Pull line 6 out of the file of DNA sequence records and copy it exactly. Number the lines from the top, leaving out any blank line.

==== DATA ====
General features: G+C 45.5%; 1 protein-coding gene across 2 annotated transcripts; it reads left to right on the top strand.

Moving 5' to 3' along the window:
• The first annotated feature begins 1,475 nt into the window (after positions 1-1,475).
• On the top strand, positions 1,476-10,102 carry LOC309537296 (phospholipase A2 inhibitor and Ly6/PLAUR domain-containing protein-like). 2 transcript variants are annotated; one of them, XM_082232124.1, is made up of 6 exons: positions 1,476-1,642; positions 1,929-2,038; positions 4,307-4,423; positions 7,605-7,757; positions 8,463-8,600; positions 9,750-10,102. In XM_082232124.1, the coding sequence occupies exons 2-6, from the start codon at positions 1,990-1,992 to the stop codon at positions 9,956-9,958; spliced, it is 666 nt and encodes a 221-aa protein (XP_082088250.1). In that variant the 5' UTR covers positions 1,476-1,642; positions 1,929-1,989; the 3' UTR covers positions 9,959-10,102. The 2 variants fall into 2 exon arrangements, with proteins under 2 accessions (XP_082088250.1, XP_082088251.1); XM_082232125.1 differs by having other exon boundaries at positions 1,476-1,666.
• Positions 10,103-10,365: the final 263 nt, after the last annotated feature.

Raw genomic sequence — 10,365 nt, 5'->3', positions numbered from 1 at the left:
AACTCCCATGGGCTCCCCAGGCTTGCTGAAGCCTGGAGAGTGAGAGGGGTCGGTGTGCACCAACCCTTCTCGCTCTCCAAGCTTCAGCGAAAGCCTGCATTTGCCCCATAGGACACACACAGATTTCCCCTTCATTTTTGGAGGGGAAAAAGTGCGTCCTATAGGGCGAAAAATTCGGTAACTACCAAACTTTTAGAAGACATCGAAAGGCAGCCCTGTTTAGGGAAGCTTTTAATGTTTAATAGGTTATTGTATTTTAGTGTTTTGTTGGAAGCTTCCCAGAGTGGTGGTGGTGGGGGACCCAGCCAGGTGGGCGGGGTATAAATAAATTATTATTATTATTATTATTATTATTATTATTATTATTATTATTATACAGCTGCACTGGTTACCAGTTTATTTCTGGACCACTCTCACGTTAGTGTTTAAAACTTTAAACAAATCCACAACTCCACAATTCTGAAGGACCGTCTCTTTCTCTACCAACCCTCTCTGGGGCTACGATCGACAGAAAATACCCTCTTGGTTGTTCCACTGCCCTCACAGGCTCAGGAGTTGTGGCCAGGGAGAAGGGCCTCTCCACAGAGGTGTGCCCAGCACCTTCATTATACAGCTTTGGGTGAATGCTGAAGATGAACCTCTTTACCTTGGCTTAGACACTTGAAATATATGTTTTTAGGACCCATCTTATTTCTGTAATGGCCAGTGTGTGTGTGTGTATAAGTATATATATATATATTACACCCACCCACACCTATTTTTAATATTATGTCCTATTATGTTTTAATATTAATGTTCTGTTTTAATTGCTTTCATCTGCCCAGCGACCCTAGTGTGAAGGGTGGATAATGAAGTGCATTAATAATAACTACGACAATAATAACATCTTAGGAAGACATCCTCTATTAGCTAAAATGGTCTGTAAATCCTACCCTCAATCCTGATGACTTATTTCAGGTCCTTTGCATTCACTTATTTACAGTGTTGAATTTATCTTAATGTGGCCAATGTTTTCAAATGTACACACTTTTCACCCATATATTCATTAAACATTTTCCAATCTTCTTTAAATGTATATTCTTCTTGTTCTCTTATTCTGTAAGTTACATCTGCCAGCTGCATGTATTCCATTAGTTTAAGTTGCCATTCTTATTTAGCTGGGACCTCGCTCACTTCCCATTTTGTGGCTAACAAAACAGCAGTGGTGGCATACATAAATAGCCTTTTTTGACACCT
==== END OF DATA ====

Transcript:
Raw genomic sequence — 10,365 nt, 5'->3', positions numbered from 1 at the left: